Although I read John’s initial run on Booster, I only went about 6 issues into Dan Jurgen’s solo run. I remember liking it (though I can’t really recall any specifics beyond the Supernova costume being stolen) but somehow it fell off my pull list and I forgot about it. So I am not qualified to speak about how well the new creative team manges the transition.
That being said, as a relatively new comer to the series, I enjoyed this book. It’s pretty much a simple done-in-one story that ties to larger events happening within the DCU, i.e. the return of Maxwell Lord in Generation lost, only briefly at the end. The book opens with Booster in the middle of a search for what we later learn to be the Helmet of fate, which only serves the purpose of a MacGuffin narrative device in the story. His search is hampered by the fact that he finds himself in the 30th century during the Great Darkness Saga. In this regard, I think this issue is an exemplary case of good use of continuity. If you read the Great Darkness Saga your reading will be enriched however it is by no mean a necessary prerequisite in order to understand the story. This is a good way to reward longtime fans without alienating new ones. As a side note on continuity, seeing the Eye of Ekron show up was fun; I thought it was a nice nod to 52.
From what I gather this book is being criticized as dialogue heavy. A problem for many readers that seems to be confounded by a sense of humor that didn’t work for them. I, myself, am a big fan of Giffen & Dematteis’ humour. Although I didn’t laugh out loud much in this book I had a grin on my face the whole time. In a lot of ways their sense of humor is the anti-thesis of lets say the Power Girl creative team of Palmiotti and Gray. Their sense of humor has always been deceptively dark and this book is a perfect example. While Paliotti and Gray write these great loving pastiche’s of the innate campiness of superhero comics, Giffen and Dematteis have used that innate campiness as both fodder and screen for some pretty black humor. Sometimes the big weighty moments don’t have the dignity, the gravitas, we would like them to have. Sometimes during genocides kids have to pee. And that’s the brilliance of Giffen and Dematteis, they know how to use the superhero genre to laugh at those absurdities without brusing that the integrity of its readers.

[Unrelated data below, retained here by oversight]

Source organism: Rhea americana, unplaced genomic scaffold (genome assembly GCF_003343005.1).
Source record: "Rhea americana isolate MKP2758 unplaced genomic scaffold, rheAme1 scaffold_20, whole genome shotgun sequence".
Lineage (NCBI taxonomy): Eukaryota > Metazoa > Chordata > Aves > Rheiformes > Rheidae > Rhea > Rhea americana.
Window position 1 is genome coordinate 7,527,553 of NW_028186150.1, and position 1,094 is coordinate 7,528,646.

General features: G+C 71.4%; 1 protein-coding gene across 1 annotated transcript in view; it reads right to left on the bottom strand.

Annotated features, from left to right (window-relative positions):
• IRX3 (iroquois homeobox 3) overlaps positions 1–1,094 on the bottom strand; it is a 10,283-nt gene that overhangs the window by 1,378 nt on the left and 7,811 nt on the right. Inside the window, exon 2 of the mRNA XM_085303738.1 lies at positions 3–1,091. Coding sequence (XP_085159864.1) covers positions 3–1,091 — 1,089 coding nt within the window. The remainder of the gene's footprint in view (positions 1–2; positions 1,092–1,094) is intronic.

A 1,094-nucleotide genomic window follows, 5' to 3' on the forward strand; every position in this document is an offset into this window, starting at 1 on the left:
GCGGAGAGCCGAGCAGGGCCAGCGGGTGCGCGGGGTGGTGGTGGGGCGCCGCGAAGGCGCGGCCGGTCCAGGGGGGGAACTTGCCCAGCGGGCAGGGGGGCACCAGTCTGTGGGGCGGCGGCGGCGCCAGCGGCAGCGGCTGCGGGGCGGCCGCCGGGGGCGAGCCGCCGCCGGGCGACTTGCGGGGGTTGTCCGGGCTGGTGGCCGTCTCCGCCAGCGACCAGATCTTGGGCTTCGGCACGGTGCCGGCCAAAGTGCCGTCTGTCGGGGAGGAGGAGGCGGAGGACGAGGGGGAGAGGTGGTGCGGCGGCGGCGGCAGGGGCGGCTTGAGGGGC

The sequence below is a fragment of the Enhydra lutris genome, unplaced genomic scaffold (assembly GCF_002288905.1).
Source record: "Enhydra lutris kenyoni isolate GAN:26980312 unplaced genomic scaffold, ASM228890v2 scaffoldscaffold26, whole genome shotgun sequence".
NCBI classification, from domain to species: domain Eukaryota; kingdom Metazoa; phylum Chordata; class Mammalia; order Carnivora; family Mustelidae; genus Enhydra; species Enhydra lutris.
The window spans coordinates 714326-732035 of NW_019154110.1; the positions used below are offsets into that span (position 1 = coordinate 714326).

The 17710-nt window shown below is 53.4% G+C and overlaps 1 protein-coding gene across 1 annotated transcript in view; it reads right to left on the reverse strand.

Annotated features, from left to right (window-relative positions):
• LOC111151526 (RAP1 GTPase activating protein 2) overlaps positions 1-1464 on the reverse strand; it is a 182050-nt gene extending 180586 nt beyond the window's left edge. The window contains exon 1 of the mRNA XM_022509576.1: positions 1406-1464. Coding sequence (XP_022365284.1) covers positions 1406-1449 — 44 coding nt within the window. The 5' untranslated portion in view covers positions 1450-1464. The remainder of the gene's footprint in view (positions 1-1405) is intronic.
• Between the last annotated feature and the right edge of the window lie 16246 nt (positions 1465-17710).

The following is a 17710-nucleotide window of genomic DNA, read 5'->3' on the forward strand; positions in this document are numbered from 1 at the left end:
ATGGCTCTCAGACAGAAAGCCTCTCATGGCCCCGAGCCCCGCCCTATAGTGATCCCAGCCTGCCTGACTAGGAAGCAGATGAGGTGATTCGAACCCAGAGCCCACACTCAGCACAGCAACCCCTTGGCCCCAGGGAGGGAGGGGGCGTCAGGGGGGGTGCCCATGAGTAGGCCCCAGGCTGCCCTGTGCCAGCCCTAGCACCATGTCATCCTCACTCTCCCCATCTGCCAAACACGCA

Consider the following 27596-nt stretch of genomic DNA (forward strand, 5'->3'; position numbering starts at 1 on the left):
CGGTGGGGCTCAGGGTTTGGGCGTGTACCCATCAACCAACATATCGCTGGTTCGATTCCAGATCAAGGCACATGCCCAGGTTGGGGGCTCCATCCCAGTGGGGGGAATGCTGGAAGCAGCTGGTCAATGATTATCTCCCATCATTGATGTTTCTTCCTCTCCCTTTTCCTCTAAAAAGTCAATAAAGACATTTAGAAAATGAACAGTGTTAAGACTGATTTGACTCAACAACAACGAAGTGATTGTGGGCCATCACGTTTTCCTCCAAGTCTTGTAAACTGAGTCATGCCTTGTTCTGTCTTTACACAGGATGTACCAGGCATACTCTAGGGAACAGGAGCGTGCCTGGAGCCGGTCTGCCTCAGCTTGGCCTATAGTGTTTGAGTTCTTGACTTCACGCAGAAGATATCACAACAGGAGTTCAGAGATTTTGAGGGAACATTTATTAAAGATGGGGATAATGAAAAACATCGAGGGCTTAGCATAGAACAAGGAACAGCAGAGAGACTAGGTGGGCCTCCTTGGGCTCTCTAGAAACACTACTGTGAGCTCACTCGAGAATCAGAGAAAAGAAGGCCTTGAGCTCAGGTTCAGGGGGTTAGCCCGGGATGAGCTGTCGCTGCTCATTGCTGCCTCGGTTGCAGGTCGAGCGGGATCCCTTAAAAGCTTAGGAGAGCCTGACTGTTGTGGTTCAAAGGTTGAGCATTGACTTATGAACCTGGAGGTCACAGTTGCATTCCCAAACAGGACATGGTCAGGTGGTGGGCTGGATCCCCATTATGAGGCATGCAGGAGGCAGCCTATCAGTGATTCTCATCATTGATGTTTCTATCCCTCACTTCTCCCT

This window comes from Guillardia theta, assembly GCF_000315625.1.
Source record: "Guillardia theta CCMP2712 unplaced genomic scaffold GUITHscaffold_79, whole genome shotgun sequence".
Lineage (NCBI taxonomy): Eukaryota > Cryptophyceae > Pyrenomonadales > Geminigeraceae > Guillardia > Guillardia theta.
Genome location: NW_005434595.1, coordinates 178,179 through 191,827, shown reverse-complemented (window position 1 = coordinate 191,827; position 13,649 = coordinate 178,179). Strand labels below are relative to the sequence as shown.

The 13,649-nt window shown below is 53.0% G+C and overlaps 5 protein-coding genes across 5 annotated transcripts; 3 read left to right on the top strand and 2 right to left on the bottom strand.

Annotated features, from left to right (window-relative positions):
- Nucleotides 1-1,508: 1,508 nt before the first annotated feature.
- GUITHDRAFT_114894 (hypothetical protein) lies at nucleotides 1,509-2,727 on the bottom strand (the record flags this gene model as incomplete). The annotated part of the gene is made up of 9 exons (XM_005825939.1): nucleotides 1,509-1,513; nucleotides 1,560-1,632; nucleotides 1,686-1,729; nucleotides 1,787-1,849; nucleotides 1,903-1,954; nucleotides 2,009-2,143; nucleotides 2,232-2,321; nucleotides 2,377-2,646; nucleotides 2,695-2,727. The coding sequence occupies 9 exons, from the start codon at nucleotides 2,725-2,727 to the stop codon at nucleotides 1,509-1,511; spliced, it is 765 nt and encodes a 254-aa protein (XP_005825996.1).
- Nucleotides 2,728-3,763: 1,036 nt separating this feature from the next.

Final Verdict: B